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Richard Steven Gora

Richard Gora’s Answers

4 total

  • Can a Florida business sue a Connecticut resident and patron for violating a vague non compete clause listed on website TOS?

    I'm threatening to be sued for starting my own business after taking a workshop. I did not sign a non compete clause but am told it's on the TOS of the website and will be sued if I do not stop all business endeavors immediately. Everything I read...

    Richard’s Answer

    The issue turns on the terms of the TOS, including the choice of law provision. Without that information it's difficult for any lawyer to give an opinion.

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  • I have a business contract with a company in Stamford Ct. I paid him $33,000 to ship me some product in India. he never did.

    he eventually agreed to cancel contract and refund me all monies...but he wont do it....Debt is owed over 18 mos now. What kind of attorney specialization should I look for?? I need an attorney who can handle this collection on a perc...

    Richard’s Answer

    Please review my website www.goralaw.com and, if you're interested in my assistance, give me a ring or send me an email.

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  • How do I get myself removed as a litigant pro-se?

    I am being named in a suit against my former football team by a vendor. They are saying I was an owner. I was never an owner, more like the owner's right hand man. The owner has her evidence of payment for everything she ordered and received and s...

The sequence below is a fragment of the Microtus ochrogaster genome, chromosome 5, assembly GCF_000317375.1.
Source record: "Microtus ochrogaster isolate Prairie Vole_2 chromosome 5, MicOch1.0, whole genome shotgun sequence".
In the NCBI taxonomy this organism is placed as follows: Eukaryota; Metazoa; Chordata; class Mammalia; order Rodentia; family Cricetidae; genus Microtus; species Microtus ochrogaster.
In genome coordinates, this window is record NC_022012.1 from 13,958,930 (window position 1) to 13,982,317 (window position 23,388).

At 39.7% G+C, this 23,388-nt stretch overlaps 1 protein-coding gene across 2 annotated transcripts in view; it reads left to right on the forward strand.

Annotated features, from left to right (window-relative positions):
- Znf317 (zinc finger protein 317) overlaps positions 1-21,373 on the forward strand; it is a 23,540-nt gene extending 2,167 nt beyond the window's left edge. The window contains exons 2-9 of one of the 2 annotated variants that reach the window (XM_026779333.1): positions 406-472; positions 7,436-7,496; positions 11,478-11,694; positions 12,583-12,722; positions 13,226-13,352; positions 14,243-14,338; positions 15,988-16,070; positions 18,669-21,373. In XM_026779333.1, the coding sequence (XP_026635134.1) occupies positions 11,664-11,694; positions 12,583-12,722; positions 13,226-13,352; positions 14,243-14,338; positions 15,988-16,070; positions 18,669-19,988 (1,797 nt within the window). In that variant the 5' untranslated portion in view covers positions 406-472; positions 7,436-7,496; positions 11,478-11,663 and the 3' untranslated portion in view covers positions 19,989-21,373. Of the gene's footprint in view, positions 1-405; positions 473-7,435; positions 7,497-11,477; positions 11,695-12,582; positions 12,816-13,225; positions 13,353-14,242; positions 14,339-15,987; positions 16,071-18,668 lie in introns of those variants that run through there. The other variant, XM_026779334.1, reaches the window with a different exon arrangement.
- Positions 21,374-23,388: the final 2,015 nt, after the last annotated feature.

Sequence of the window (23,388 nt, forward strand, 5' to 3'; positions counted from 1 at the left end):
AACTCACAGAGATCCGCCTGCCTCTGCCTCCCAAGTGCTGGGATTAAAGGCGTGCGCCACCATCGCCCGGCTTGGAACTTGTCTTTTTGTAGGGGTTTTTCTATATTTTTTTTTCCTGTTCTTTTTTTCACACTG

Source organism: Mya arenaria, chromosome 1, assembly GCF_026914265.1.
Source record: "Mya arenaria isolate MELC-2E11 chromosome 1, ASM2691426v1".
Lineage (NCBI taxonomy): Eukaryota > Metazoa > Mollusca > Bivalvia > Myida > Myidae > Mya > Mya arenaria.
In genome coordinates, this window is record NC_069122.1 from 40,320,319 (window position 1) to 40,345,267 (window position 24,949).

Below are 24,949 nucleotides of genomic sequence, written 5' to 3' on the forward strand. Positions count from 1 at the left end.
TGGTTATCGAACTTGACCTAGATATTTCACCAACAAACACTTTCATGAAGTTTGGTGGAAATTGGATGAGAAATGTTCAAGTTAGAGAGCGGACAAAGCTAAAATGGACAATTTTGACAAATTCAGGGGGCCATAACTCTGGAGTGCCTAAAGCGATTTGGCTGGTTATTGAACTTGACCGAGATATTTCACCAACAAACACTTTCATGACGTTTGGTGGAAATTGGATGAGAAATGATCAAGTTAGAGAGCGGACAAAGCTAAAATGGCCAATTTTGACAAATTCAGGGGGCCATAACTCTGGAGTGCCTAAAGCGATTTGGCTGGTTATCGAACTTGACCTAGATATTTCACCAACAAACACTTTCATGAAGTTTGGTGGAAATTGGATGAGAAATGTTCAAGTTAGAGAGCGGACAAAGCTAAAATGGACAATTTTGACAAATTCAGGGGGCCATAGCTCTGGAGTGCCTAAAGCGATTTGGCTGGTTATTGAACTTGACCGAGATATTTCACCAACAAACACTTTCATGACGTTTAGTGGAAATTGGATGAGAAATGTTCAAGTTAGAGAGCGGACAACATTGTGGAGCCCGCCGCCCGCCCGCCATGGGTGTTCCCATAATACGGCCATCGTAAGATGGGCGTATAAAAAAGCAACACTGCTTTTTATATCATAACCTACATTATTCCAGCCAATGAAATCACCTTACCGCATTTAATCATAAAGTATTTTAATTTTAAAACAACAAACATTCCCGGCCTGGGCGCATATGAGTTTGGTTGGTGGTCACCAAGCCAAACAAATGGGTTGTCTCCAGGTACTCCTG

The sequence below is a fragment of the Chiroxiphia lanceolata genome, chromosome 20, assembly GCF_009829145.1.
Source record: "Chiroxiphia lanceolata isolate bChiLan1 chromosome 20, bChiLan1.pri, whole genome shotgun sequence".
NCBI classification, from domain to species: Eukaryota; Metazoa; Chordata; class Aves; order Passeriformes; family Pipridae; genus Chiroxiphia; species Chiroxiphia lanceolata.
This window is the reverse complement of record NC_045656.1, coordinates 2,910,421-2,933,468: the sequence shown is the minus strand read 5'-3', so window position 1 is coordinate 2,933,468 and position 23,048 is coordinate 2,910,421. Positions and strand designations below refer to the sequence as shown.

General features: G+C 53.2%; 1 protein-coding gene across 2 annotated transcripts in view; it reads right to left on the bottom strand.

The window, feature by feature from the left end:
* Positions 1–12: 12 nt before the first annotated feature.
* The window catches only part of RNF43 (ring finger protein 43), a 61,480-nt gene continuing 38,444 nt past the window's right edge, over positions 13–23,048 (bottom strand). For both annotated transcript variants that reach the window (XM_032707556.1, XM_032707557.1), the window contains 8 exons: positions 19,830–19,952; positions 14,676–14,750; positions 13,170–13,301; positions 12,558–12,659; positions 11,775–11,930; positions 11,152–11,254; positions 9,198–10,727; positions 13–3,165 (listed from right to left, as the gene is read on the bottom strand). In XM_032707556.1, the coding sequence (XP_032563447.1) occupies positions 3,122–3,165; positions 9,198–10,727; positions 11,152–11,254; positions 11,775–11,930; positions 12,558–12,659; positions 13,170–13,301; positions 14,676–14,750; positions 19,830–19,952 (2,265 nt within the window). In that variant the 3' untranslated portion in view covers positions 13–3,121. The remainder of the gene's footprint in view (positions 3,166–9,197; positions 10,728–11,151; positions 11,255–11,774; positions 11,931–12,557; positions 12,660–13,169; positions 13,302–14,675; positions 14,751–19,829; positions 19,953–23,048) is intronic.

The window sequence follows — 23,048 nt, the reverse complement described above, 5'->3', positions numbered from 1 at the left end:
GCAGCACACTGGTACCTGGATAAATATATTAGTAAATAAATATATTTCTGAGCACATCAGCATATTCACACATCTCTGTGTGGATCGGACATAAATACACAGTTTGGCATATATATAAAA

Richard’s Answer

    A competent lawyer would need to review the complaint in order to analyze the specific allegations against you in the complaint before making a recommendation. There are procedural mechanisms you can explore if the allegations don't state a legal claim against you. You should consult lawyer.

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  • Can I take super future fitness to court for them continueing to bill me, years after my contract was up?

    I joined super future fitness with a friend a few years ago, $20 a month for 12 months. When I joined my friend and I signed up for a month to month personal trainer. After the first month we chose NOT to resign the contract. Yet we were still bei...

    Richard’s Answer

    Without knowing the terms of the contract, we can't say what you should've done (if anything) or what the gym did wrong (if anything). But, if what you say is accurate, you may have a Connecticut unfair trade practice (CUTPA) claim against the gym for their unethical and outrageous business practices, in which case you could be awarded punitive damages and attorneys' fees. So, at the very least, the leverage pendulum could swing in your favor to negotiate a refund of your payments.

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